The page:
A review by the State Attorney’s Office has found that a Central Elementary School principal in Clewiston did not commit a crime when she paddled a 6-year-old in front of the child’s mother.
Principal Melissa Carter and Cecilia Self, a clerk at the school, were recorded by the child’s mother as Carter spanked the child with a wooden paddle three times.
The Office of the State Attorney’s Office for the Twentieth Judicial Circuit, which covers Hendry County, released a memo late Friday.
The paddling occurred on April 13 after the child damaged a computer.
According to the memo, the child’s mother gave an initial account of the incident to the Hendry County Sheriff’s Office on April 14.
The memo called the child’s mother’s credibility into question after Carter and Self told authorities that the child’s mother said her daughter was damaging things at her home too, but she was afraid to discipline her because her daughter threatened to call police and the Department of Children and Families on her.
Self said the child’s mother requested the school spank her daughter, but she was told she needed to be present for the spanking.
According to both Carter and Self, the child’s mother went to the school and made the request.
In a statement to WINK News, the family’s attorney Brent Probinksy said he was disappointed by the decision to not prosecute.
“The family and I as their lawyer are very disappointed that the State Attorney, Amira Fox, did not criminally charge the school principal and her assistant who savagely beat this innocent 6-year-old with a paddle for merely scratching a computer,” Probinksy said. “The State Attorney, Ms. Fox, in our estimation failed to hold accountable those who violate their responsibility to educate and nurture school children under their care, and instead, physically and emotionally abuse them.”
An interview of the child was redacted from the memo released by the state attorney’s office.
The memo states the child’s mother told Hendry deputies that she went to the school to witness the discipline, but there was a language barrier that caused her to be “confused,” and that she “did not understand the process correctly.”
The Clewiston Police Department attempted to speak with the child’s mother again, but she did not return phone calls.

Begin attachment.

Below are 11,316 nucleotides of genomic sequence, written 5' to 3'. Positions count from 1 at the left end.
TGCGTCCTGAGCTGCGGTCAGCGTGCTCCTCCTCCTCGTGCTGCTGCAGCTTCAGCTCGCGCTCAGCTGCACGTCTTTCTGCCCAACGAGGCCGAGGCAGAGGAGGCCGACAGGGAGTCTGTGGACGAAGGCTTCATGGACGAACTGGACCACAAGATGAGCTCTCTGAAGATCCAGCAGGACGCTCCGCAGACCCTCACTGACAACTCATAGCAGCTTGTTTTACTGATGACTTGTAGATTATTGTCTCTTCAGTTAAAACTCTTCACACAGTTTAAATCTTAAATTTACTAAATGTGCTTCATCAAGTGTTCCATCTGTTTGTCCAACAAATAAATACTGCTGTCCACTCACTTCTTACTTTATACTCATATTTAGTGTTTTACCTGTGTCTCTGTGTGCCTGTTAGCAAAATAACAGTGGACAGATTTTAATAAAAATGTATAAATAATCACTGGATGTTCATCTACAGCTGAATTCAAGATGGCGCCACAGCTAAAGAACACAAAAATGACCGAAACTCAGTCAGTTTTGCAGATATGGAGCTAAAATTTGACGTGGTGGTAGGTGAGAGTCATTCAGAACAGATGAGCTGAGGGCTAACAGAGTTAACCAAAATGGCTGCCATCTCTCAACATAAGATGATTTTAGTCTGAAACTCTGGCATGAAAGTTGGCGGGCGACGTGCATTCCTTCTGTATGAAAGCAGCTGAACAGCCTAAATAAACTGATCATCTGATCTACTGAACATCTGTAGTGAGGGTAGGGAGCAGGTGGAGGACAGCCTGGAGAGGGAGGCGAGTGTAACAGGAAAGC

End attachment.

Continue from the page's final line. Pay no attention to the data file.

Her attorney, Brent Probinsky, returned calls instead.
The State Attorney’s Office memo states the child’s mother’s statements to the media about “sacrificing” her daughter indicate that she knew the girl would be paddled.
Additionally, “a parent has a right to use corporal punishment to discipline their children, and similarly has the right to consent that others do so on their behalf,” the State Attorney’s Office memo states.
Corporal punishment is legal in Florida but is not allowed in Hendry County schools, so we asked an expert when corporal punishment becomes child abuse.
Criminal Defense Attorney Robert Foley says the punishment established has to be reasonable to correct the behavior — in this case damaging a piece of computer equipment.
Child abuse is an intentional injury on a child.
“When they state attorney’s office was considering its filing decision that it reviewed the evidence that it had and that it was reasonable,” Foley said. “It is authorized by law, and what happened, at least in my eyes in the video, was not a crime.”
But Foley says, since the Hendry County District Schools, doesn’t allow what we’ve seen in the now viral video, the two school staff members could still face disciplinary action from the district.
Probinsky told the State Attorney’s Office he believed the paddling to be aggravated battery, but prosecutors disagreed.
“It is clear using a paddle to spank a child is not likely to cause death or great bodily harm,” the memo states.
Additionally, the memo states Florida law is clear that spanking a child does not amount to child abuse.
WINK News continues to reach out to both the school principal, the clerk and the school district for response and updates, but we did not hear back from either of the parties Friday.